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What are the pros and cons of Solar Panels?

Published On:  October 4, 2020
Published On : October 4, 2020

What are the pros and cons of Solar Panels?

If you are looking for a way to save on energy costs, in the long run, you should install solar panels. Although initial construction costs can be high, the cost-benefit is clear: it is financially and environmentally beneficial to install solar panels on your home. Using solar energy will lower your bills for electricity and gain tax benefits. As they add value to your home and are excluded from property taxes, solar panels are also very good investments. 

Did you know that the sun's energy supply to the earth for one hour could fulfill one year's global energy needs? Undoubtedly, the sun is a strong source of energy, and while we can't help gather a fraction of that energy, it can make a huge difference to the world to absorb that power by installing solar panels.

For property owners of any kind, solar is an innovative energy option, just like any energy choice, choosing to go solar has different advantages and drawbacks that you should bear in mind. Of all the popular pros and cons that come with going solar, here are a few of the ones that rise to the top consistently:

Pros of Solar Panels/ Solar Energy

  1. Solar reduces your electricity bills. 

This top advantage of solar panels is fairly straightforward; you produce your energy when you install solar power for your home, become less dependent on your energy and reduce your monthly electric bill. Especially in this time of pandemic that everyone is always inside, paying off a solar panel system earns a return on investment, unlike paying energy bills. It is also possible to sell solar energy back to the grid, so you can make money as you save.

  1. We will never run out of Solar Energy

We're not suggesting that a gloomy or rainy day would never come, but rather that solar energy is sustainable. This implies that solar energy will continue as long as the sun keeps shining, unlike fossil fuels that will exhaust themselves in just a few decades. And it will be with us for a long, long time, according to predictions. According to NASA, the sun is going to last for 6.5 billion years, and there is no way that we could over-consume it.

  1. Solar Energy promotes energy independence

Unlike coal and natural gas, the sun is an endless source of energy and solar panels can be built almost anywhere. The use of solar panels makes it possible to reduce reliance on foreign oil and fossil fuels, resulting in a more affordable and predictable energy bill, especially during periods of high energy demand.

  1. Solar Energy = environmentally friendly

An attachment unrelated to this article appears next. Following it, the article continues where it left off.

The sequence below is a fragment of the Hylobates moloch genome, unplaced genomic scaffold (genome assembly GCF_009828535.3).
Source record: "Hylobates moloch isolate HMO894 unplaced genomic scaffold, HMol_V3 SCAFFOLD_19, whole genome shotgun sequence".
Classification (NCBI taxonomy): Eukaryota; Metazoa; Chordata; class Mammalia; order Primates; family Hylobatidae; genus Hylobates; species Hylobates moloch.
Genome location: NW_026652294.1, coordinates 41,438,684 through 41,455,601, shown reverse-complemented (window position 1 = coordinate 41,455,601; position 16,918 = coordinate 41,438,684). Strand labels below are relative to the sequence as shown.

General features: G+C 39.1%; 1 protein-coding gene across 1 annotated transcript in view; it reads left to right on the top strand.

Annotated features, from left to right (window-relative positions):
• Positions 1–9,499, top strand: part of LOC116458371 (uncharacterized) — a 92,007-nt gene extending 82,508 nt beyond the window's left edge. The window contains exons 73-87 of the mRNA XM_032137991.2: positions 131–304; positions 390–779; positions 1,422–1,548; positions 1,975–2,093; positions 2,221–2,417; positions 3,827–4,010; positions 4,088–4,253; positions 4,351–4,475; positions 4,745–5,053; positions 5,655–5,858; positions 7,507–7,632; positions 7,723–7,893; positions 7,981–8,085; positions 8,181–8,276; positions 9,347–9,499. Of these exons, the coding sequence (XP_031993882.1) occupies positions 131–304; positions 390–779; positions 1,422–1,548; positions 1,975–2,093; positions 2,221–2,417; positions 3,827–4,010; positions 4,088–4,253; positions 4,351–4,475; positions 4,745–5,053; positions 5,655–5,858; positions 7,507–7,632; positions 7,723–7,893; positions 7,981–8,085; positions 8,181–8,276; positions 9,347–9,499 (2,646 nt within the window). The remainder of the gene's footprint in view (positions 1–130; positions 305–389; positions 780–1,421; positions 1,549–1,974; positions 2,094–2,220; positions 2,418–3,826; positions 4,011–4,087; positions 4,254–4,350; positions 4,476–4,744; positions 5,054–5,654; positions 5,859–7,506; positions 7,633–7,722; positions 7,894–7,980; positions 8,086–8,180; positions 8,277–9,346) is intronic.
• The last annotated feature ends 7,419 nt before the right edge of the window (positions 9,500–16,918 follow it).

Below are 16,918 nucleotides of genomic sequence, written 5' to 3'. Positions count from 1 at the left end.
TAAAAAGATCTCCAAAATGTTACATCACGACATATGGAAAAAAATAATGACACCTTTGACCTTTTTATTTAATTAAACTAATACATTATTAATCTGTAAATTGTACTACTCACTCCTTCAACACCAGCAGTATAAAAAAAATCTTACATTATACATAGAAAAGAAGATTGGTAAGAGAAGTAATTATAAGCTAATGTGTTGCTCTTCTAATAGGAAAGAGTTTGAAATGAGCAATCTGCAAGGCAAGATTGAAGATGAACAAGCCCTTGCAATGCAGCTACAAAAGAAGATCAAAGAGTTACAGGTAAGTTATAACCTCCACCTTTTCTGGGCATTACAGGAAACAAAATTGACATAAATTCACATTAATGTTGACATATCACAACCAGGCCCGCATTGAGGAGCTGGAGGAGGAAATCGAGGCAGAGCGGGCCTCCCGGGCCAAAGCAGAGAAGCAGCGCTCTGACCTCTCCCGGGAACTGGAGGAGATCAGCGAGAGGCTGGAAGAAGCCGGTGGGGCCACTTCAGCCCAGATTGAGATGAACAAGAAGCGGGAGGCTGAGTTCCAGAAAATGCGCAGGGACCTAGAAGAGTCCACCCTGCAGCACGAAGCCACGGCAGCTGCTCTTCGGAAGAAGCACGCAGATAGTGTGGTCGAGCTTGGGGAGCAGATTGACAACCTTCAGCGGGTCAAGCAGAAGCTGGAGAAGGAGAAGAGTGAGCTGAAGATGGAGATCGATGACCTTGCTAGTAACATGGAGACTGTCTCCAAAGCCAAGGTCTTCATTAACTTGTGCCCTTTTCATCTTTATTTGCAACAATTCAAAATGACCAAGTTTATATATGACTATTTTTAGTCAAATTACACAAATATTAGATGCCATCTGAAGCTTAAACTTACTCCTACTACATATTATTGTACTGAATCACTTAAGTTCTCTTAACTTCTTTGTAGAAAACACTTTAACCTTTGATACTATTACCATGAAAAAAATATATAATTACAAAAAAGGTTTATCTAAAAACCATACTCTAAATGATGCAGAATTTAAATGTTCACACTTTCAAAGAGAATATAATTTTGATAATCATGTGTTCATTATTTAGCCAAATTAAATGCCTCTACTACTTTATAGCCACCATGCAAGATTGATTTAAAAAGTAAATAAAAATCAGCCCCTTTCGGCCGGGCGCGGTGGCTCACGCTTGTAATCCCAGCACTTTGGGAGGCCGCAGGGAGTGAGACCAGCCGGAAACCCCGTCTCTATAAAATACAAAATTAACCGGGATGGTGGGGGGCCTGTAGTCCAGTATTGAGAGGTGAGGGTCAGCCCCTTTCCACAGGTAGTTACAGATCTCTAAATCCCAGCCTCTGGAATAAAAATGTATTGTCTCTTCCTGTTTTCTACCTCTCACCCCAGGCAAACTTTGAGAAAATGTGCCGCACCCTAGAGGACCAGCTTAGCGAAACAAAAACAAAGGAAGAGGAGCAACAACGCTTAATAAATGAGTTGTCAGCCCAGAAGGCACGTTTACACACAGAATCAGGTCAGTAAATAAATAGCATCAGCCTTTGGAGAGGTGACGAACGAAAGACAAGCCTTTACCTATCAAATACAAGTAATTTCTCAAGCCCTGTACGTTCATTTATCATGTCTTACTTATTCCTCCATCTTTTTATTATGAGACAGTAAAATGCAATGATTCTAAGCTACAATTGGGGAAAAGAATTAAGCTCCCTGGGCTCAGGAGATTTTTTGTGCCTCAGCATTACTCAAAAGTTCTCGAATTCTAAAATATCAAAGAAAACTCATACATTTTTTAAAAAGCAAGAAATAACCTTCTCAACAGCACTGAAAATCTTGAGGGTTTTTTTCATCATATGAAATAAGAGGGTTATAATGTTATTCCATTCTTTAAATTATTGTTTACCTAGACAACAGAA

Solar energy is clean, affordable, and plentiful and emits zero environmentally harmful emissions as it generates energy. That big yellow sun is "gold" as it is coming. The ability of solar panels to absorb energy while not causing air pollution makes them ultra-environmentally friendly. Solar panels would not add to the issue of global warming, and only an unusually sunny day is a "solar leak." When we generate energy using solar panels, nothing is released into the environment. Clean energy is the only thing that is made!

Cons of Solar Panels/ Solar Energy

  1. High initial cost

Although a reduced power bill is a bonus, there are initial costs that may be more than $20,000 for the equipment, panels, and installation. Also, if you have devices that operate on DC currents, directly powering them would be more costly.

  1. Solar Energy isn’t consistent

Although the energy from the sun is free 24 hours a day, it does not shine everywhere. Aside from the direct solar array, nighttime and cloudy days, when people just want the lights on, need an alternative energy source. For this reason, most residential solar arrays are grid-connected and when the sun isn't shining, homeowners still rely on fossil fuels to power their homes.

3. Solar panels require space

To meet energy needs, solar panels need space. A roof will almost always have ample space for residential installations. Space can, however, be a bit of a problem when you look at massive grid-scale solar installations.

  1. You can’t take solar panels when you move

Practically speaking, it is almost impossible to transport once a solar energy device is installed in a home or business. The net metering arrangement is fixed to the property with your utility. Often, it can be expensive to find someone to remove and reinstall your solar panels.

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